Small and medium enterprises (SMEs) like Samark are key producers, employers and taxpayers in Armenia's economy. They do business where big businesses often can't or won't. SMEs provide 43% of the country's gross domestic product 42% of jobs, and 60% of social payments to the state budget. Their sustainability is critical for the health of Armenia's economy.
But the economic downturn exposed these businesses' financial vulnerabilities. Many found themselves in serious need of cash to sustain production or to expand. Money was in short supply and commercial banks became much more cautious. To help close the financing gap and keep businesses afloat and able to expand, the Armenian government launched the Access to Finance for Small and Medium Enterprises (AFSME) project in 2009 with US$50 million in World Bank support.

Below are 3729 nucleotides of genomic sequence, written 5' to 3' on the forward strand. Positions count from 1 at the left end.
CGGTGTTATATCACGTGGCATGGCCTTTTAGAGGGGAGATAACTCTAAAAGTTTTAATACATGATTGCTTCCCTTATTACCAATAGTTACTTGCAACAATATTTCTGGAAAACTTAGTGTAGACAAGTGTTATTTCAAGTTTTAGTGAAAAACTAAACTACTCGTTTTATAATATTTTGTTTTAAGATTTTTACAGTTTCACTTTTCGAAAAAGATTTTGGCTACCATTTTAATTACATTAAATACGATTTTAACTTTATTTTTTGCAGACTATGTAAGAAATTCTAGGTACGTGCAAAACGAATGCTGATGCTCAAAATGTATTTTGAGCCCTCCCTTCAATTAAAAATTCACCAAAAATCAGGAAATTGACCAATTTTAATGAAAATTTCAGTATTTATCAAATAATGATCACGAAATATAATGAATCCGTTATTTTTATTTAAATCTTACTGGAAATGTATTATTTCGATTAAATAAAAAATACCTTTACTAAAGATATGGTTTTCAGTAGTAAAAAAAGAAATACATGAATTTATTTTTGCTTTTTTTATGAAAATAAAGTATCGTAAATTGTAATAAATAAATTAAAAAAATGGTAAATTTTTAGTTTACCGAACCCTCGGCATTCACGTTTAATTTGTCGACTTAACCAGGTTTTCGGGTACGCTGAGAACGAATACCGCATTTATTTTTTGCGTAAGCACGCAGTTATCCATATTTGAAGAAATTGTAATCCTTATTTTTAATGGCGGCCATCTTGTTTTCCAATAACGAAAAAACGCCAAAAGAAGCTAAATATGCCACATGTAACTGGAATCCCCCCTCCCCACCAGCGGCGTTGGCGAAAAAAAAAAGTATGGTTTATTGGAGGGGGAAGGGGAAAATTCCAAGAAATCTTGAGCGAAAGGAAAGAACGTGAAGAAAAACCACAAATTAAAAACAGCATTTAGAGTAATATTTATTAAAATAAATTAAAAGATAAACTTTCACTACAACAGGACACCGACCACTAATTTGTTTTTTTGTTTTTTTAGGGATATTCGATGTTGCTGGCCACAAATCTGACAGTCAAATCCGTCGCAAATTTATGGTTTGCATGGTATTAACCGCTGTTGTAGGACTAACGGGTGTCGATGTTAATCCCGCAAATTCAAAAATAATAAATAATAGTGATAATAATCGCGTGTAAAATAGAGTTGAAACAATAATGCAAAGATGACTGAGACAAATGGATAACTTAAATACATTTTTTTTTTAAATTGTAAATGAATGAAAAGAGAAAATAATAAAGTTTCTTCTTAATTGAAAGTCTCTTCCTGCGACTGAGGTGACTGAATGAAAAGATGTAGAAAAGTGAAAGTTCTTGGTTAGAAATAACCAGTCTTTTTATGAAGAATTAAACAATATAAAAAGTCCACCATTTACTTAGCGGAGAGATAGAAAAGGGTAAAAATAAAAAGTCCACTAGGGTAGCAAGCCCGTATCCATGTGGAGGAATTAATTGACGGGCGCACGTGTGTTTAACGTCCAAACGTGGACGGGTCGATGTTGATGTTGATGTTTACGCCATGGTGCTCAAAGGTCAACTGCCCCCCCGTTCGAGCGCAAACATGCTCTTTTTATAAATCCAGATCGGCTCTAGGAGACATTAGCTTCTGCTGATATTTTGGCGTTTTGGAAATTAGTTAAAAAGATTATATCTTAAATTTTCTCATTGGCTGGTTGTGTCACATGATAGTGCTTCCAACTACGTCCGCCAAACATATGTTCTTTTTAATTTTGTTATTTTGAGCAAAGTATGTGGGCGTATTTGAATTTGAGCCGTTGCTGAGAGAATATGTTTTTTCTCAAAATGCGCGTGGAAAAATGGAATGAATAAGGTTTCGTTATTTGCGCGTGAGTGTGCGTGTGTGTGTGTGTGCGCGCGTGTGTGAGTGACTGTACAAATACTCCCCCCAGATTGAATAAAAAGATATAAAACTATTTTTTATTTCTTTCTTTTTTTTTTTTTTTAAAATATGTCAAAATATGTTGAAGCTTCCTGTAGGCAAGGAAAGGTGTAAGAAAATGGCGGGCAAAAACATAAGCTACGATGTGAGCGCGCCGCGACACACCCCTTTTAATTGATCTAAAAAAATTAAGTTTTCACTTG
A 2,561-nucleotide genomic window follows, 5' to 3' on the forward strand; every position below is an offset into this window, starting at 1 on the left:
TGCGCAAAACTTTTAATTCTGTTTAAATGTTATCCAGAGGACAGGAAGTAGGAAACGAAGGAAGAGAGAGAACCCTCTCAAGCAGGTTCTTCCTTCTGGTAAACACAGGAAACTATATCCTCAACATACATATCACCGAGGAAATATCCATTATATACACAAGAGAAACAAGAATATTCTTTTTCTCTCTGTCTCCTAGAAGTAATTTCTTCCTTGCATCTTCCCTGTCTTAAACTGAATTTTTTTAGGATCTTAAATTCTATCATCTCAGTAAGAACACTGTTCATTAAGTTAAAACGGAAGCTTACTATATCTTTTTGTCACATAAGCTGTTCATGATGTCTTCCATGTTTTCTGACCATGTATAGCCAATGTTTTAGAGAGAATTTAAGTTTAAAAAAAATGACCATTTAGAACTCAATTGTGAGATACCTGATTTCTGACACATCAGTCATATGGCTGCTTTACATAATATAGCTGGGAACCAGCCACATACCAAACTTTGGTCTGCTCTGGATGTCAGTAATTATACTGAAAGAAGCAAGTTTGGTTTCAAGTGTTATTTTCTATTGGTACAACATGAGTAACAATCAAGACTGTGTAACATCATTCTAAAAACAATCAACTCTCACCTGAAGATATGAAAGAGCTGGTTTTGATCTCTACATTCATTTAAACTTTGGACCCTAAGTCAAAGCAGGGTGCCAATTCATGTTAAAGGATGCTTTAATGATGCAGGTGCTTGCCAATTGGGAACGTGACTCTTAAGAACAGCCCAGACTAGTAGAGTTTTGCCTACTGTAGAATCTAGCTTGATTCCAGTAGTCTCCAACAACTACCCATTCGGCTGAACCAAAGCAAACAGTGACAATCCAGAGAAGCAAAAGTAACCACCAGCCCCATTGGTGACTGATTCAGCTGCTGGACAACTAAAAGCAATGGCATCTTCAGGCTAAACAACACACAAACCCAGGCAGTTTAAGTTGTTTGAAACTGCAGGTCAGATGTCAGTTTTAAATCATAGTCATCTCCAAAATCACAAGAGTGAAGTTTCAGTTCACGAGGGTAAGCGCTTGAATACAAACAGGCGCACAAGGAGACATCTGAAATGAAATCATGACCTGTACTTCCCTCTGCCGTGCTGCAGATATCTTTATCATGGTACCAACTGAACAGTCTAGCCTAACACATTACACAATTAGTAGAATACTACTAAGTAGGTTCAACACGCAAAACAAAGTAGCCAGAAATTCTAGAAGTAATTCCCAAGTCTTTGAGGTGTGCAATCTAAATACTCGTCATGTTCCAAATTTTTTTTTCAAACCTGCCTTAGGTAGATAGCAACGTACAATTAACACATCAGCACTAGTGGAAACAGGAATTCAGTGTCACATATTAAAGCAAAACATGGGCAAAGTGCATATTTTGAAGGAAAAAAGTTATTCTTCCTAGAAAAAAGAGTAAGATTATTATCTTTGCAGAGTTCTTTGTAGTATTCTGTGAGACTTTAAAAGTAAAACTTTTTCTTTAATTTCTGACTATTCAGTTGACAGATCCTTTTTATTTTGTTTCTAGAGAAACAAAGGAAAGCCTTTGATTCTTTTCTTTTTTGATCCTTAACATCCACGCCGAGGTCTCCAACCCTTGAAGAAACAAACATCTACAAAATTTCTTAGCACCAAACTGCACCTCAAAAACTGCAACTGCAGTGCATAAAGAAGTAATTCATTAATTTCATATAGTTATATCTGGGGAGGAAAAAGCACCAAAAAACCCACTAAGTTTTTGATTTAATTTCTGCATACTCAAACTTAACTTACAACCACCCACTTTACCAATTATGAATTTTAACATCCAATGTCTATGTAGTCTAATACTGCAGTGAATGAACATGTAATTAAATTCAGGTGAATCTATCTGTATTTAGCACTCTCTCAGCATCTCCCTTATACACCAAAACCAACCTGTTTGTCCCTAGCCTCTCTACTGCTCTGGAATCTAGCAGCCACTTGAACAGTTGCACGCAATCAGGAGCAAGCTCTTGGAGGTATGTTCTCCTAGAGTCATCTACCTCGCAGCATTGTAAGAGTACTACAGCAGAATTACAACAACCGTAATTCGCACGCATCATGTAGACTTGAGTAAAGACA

Under the project, loans ranged from short to long term, and from US$2,500 to 300,000. Interest and repayment terms were better than what banks were otherwise able to offer. From 2009 to 2012, more than 7,500 SMEs took out credit lines from 15 commercial banks and credit organizations.
Loans allowed companies like Samark to survive. They allowed others like the fish farm Arkadi Grigoryan started in 2009 to expand in the midst of the crisis. Grigoryan, who employs seven people in the Armavir region, boosted daily production from 300 kg to over a ton.